Removing Keaveney a major test of leader’s credentials

Eamon Gilmore’s problems are only just beginning, writes Political correspondent Mary Regan

Eamon Gilmore faces the biggest test of his leadership of the Labour Party as he tries to find a way of removing Colm Keaveney from the position of chair without alienation the party’s rank and file.

There is a growing concern among the party’s top ranks that Mr Keaveney will become a focal point for the grassroots who are unhappy with the direction the party is taking.

The Galway East representative became the fifth Labour Party TD to break ranks and join the opposition benches when he voted against the Social Welfare Bill in the Dáil on Thursday. But he is digging his heels in and insisting that he will hold onto the position of party chairman.

He was elected to the position by members at their conference in Galway earlier this year because they wanted a thorn in the side of Mr Gilmore and someone who would ensure their views were represented.

Under party rules, members would have to be called to a conference to vote if Mr Keaveney was to be removed.

But the very public self-reflection this would cause, and the prospect of ordinary members lambasting the Labour leader on their way into a conference centre, is something the party hierarchy will want to avoid at all costs.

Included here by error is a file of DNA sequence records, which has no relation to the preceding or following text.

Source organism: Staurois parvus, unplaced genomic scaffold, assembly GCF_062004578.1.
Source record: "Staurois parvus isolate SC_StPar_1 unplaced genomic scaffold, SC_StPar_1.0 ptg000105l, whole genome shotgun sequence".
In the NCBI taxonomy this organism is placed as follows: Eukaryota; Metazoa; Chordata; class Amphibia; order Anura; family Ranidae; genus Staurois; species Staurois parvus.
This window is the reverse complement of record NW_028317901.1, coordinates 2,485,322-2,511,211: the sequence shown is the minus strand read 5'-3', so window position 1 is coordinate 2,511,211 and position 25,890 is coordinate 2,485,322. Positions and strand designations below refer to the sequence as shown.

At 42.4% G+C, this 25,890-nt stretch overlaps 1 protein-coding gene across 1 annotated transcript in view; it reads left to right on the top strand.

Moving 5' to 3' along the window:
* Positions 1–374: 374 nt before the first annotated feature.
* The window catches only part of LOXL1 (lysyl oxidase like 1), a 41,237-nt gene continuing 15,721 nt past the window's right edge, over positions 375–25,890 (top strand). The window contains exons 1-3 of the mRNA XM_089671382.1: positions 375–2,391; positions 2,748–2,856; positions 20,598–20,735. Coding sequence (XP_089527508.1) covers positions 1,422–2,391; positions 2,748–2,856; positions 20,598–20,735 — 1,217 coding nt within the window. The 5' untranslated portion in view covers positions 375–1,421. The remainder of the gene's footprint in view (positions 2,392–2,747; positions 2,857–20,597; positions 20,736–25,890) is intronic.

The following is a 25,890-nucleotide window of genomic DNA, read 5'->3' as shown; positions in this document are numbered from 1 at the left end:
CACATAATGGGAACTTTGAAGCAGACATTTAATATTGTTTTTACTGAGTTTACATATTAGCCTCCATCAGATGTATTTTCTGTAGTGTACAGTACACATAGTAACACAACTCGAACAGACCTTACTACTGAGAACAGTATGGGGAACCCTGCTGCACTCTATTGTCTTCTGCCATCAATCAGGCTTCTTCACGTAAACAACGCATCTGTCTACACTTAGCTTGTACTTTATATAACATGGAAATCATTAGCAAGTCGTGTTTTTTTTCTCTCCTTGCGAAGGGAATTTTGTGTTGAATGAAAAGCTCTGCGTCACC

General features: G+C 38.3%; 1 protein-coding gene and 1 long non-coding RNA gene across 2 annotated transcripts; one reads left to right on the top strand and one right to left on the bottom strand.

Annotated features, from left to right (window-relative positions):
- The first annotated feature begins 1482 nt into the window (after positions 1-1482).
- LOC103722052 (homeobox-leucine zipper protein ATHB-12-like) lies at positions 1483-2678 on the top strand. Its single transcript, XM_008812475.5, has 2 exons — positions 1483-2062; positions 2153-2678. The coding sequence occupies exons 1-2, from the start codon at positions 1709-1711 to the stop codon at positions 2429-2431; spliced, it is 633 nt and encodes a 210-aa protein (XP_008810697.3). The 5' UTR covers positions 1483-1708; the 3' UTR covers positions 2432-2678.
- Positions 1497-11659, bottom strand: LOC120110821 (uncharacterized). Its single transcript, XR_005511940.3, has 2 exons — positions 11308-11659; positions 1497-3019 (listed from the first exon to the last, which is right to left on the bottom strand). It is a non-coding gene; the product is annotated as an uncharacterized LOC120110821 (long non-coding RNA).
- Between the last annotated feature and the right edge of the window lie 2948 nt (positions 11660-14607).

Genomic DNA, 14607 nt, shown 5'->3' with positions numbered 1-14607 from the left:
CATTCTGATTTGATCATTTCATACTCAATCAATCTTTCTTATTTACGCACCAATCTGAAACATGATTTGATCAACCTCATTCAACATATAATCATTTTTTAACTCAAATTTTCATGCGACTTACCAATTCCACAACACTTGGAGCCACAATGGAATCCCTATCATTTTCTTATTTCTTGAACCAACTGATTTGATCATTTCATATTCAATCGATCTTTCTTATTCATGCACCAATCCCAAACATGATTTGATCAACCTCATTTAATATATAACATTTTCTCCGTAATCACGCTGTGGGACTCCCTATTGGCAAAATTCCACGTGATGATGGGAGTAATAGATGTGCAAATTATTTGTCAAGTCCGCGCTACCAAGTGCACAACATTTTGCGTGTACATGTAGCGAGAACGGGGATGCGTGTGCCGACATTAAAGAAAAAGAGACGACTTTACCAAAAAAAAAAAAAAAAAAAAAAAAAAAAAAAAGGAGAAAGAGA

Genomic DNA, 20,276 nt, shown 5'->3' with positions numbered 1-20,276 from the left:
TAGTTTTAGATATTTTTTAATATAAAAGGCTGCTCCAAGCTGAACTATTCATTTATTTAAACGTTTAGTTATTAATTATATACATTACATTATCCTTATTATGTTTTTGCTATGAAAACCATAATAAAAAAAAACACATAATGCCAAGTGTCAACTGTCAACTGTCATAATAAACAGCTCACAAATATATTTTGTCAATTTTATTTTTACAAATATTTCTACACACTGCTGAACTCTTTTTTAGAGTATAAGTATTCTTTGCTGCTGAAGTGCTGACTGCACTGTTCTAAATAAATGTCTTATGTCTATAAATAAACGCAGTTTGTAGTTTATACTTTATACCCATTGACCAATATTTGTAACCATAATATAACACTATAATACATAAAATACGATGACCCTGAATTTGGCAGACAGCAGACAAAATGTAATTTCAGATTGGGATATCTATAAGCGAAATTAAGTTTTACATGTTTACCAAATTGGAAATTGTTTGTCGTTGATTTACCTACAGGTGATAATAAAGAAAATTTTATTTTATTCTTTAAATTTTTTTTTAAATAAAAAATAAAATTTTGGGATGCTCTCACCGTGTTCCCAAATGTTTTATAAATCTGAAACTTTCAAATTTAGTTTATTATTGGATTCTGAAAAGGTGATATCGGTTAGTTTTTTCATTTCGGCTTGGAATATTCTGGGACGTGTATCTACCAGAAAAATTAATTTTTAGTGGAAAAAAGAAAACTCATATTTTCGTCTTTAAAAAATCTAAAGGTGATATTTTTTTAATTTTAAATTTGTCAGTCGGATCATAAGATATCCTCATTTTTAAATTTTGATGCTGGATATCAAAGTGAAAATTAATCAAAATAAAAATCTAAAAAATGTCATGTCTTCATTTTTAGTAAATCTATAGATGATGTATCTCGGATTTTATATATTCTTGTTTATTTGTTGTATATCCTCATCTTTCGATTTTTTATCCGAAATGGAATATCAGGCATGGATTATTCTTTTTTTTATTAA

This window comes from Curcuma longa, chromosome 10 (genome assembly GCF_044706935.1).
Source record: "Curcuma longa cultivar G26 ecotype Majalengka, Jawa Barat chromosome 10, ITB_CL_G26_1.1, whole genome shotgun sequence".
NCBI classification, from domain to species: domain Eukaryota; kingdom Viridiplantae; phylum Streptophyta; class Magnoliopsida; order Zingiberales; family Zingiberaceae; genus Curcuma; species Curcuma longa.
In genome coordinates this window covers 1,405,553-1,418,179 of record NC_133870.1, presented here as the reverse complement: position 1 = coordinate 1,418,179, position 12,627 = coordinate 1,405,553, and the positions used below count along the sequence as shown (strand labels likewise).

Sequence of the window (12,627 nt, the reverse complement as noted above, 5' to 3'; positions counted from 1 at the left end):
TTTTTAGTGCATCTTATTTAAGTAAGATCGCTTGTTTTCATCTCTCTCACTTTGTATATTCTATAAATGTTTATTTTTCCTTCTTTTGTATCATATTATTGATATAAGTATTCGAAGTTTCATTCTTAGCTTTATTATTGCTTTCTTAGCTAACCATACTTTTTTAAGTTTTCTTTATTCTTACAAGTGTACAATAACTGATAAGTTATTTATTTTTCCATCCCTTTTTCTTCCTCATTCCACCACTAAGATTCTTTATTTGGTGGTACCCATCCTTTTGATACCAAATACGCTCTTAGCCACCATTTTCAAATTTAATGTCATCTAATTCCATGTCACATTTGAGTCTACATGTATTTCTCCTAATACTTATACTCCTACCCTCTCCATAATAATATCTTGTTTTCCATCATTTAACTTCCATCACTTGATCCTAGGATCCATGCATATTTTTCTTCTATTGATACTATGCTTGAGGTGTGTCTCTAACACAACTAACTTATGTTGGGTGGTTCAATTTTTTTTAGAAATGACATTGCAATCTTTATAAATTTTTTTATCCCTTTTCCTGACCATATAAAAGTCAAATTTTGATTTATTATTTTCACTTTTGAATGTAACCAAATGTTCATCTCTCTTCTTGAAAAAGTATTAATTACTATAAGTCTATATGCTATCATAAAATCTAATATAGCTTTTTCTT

Instead, Labour may have to use more creative means of forcing him to resign to avoid having to go down the official route.

It is a tricky balance for Mr Gilmore to strike as he tries to get rid of the thorn in his side without opening a rift between the top ranks and the increasingly disillusioned party members around the country.

Pat Rabbitte, the former leader of the party and current communications minister, did Mr Gilmore no favours in this regard by describing the actions of Mr Keaveney and other party rebels as “calculated venom” on RTÉ’s Morning Ireland yesterday.

It’s clear from comments of Mr Rabbitte and others that they are concerned about the organisational power of the five Labour TDs who have joined the opposition benches.

They are former junior ministers Róisín Shortall and Willie Penrose, Mr Keaveney, long-term TD Tommy Broughan, and first-time TD Patrick Nulty.

Asked about this group, Mr Rabbitte said: “I don’t think the people you mention have a great deal in common other than their membership of the Labour Party.”

The party whip, Emmet Stagg, echoed this, hinting there is a concerted effort underway to undermine this group. “They are quite different really, the people in that group are quite different,” he said.

This message shows there is concern among the leadership about the Labour TDs who have jumped ship and who are edging towards a critical mass. While they cannot form a Dáil technical group (there can only be one) they could form their own party or, at the very least, be latched onto by the grassroots.

For now, Mr Gilmore has to worry about next week’s Seanad vote on the Social Welfare Bill. The Coalition has a slimmer majority, of just 32 to 28, in the Seanad and there is doubt over the voting intentions of three Labour senators — James Heffernan, John Whelan, and Denis Landy.

While the Seanad can’t block the Bill, it could delay it for up to six months.

The Labour leader’s problems are far from over.


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